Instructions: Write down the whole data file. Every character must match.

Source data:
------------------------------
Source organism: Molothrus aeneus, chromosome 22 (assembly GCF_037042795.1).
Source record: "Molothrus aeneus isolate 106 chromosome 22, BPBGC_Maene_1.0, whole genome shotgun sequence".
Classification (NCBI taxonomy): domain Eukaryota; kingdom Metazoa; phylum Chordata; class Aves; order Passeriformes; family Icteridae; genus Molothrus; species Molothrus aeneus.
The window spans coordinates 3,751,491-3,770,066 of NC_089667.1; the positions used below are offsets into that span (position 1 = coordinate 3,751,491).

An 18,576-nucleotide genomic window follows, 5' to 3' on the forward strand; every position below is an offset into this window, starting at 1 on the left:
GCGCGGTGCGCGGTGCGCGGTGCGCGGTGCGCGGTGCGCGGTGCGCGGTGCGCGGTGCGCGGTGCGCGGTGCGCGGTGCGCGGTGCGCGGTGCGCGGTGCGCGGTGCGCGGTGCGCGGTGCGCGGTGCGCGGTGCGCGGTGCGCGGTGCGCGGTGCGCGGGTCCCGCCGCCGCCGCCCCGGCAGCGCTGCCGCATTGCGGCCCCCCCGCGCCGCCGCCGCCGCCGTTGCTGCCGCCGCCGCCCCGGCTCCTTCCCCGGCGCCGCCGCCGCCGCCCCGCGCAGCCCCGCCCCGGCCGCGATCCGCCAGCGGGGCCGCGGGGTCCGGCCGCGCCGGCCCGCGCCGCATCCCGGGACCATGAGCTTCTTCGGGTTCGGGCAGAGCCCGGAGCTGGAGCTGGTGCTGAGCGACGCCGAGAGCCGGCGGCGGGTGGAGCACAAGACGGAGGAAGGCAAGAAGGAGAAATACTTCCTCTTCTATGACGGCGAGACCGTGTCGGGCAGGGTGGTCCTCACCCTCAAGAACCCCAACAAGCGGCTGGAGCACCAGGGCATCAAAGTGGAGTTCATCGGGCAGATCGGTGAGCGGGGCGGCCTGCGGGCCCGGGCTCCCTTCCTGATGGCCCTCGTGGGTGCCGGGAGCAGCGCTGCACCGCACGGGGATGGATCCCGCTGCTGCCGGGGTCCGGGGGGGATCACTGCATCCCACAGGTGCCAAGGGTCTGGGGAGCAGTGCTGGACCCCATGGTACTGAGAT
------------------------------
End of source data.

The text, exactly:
Source organism: Molothrus aeneus, chromosome 22 (assembly GCF_037042795.1).
Source record: "Molothrus aeneus isolate 106 chromosome 22, BPBGC_Maene_1.0, whole genome shotgun sequence".
Classification (NCBI taxonomy): domain Eukaryota; kingdom Metazoa; phylum Chordata; class Aves; order Passeriformes; family Icteridae; genus Molothrus; species Molothrus aeneus.
The window spans coordinates 3,751,491-3,770,066 of NC_089667.1; the positions used below are offsets into that span (position 1 = coordinate 3,751,491).

An 18,576-nucleotide genomic window follows, 5' to 3' on the forward strand; every position below is an offset into this window, starting at 1 on the left:
GCGCGGTGCGCGGTGCGCGGTGCGCGGTGCGCGGTGCGCGGTGCGCGGTGCGCGGTGCGCGGTGCGCGGTGCGCGGTGCGCGGTGCGCGGTGCGCGGTGCGCGGTGCGCGGTGCGCGGTGCGCGGTGCGCGGTGCGCGGTGCGCGGTGCGCGGTGCGCGGGTCCCGCCGCCGCCGCCCCGGCAGCGCTGCCGCATTGCGGCCCCCCCGCGCCGCCGCCGCCGCCGTTGCTGCCGCCGCCGCCCCGGCTCCTTCCCCGGCGCCGCCGCCGCCGCCCCGCGCAGCCCCGCCCCGGCCGCGATCCGCCAGCGGGGCCGCGGGGTCCGGCCGCGCCGGCCCGCGCCGCATCCCGGGACCATGAGCTTCTTCGGGTTCGGGCAGAGCCCGGAGCTGGAGCTGGTGCTGAGCGACGCCGAGAGCCGGCGGCGGGTGGAGCACAAGACGGAGGAAGGCAAGAAGGAGAAATACTTCCTCTTCTATGACGGCGAGACCGTGTCGGGCAGGGTGGTCCTCACCCTCAAGAACCCCAACAAGCGGCTGGAGCACCAGGGCATCAAAGTGGAGTTCATCGGGCAGATCGGTGAGCGGGGCGGCCTGCGGGCCCGGGCTCCCTTCCTGATGGCCCTCGTGGGTGCCGGGAGCAGCGCTGCACCGCACGGGGATGGATCCCGCTGCTGCCGGGGTCCGGGGGGGATCACTGCATCCCACAGGTGCCAAGGGTCTGGGGAGCAGTGCTGGACCCCATGGTACTGAGAT